Red, inflamed skin is easy to spot. What can be hard to figure out is the cause of your breakout. It may be acne, but it could also be eczema. Here's how to tell which skin condition you have so you can get it under control.
How Are They Alike?
Both are common skin problems that can happen at any age. Each can flare, go away for a while, then return. And both these skin issues can be stressful and embarrassing.
But acne and eczema are different in many ways.
Eczema, or what's sometimes called atopic dermatitis, is an autoimmune condition. That means it's caused by a problem with your immune system. Doctors don't know why it happens, but your skin doesn't make as many fats and oils as it should and has a hard time holding on to moisture.
Eczema can happen anywhere on your body. Babies and children are more likely to have it on their faces. It can look different from person to person. Some people get rough, leathery skin, while others have red or brownish-gray patches or small raised bumps on parts of their body. Swelling, oozing, and crusting are other signs. But the most common symptom of eczema is itchy skin.
Acne affects the oil glands under your skin. When the tunnels that connect those glands to small holes on your skin's surface (pores) get clogged, a pimple grows. Sometimes, these bumps have pus in them and hurt.
Acne breakouts most often happen on your face, neck, back, and shoulders.
You're more likely to get acne if:
You won't need a lab test to know if you have acne or eczema. A dermatologist (skin doctor) will be able to tell which you have by looking at your skin and asking about your family history.
How it's treated depends on which skin problem you have:
Acne: Your doctor will try to make your acne go away and keep other pimples from forming. The quicker you start treatment, the less likely you are to have scars.
Several different medicines can help get rid of acne. You put some right on your skin (called topical medication), but you may need a stronger drug if your acne is severe. This could include an antibiotic for several months, high doses of vitamin A (isotretinoin), light therapy (your skin is exposed to special lights), or chemical peels or facials to pull out the pimples.
Eczema: There's no cure for eczema, but your doctor will try to ease your pain and itching and keep your skin from getting worse.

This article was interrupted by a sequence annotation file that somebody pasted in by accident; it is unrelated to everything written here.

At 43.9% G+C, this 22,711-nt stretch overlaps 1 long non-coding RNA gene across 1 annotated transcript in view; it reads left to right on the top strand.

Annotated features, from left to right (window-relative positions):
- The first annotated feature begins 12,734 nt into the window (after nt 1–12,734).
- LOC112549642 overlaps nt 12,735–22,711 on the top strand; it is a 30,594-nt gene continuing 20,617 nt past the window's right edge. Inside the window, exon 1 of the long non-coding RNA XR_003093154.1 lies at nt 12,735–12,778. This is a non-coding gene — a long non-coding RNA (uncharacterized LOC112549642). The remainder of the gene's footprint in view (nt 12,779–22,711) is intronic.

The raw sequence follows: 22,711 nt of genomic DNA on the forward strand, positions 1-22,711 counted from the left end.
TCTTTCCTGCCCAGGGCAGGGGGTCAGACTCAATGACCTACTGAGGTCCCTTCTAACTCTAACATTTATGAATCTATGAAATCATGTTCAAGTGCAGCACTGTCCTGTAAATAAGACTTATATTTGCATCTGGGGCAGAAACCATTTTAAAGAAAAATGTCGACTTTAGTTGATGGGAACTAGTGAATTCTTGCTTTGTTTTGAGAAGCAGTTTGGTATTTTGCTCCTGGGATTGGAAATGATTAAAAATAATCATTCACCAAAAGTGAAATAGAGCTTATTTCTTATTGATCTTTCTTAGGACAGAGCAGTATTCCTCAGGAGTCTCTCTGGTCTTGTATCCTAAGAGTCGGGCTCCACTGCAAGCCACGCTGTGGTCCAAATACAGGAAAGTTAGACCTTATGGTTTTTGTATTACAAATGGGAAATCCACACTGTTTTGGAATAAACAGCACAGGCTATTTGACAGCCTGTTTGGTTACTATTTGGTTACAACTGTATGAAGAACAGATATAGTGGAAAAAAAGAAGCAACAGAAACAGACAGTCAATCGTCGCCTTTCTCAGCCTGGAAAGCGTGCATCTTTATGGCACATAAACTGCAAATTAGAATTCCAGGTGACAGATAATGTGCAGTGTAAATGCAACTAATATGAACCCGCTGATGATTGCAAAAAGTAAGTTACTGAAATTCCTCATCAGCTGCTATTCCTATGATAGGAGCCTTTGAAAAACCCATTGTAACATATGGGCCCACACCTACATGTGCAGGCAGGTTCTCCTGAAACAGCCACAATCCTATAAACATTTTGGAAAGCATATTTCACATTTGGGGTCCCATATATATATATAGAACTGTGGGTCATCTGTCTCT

Many prescription creams can help with your symptoms. Some have steroids in them, while others have drugs that ease inflammation or affect your immune system. If your itching's severe, your doctor may give you an antihistamine (usually used to treat allergies).
"Wet wrap" therapy can also soothe your skin. Wet bandages are put on your skin to keep it moist and help it take in the medicine better. As with acne, light therapy can also be good for your skin.
Taking good care of your skin can help control both eczema and acne. These things can help:
Be gentle. Use a mild soap to wash your skin twice a day and after sweaty exercise. Go easy. Scrubbing or using harsh cleaners can make it worse.
Try not to touch the area. If you have itchy eczema, try not to scratch. This can break your skin and lead to infections. If you have pimples, don't pick or pop them.
Stay safe in the sun. Some drugs for eczema and acne make your skin burn faster. Try to stay out of the sun between 10 a.m. and 4 p.m. when the sun's UVB burning rays are most intense.
If you have eczema, use a mineral-based sunscreen with zinc oxide or titanium dioxide. People with acne do best with a brand that's oil-free or "non-comedogenic," meaning it won't block your pores.
Put your best face forward. If your skin condition makes you self-conscious, you may want to wear makeup to help cover it. But you need to use the right products. Some makeup can help absorb oil, others cover up redness and smooth out your skin. Ask your doctor about what would be best for you.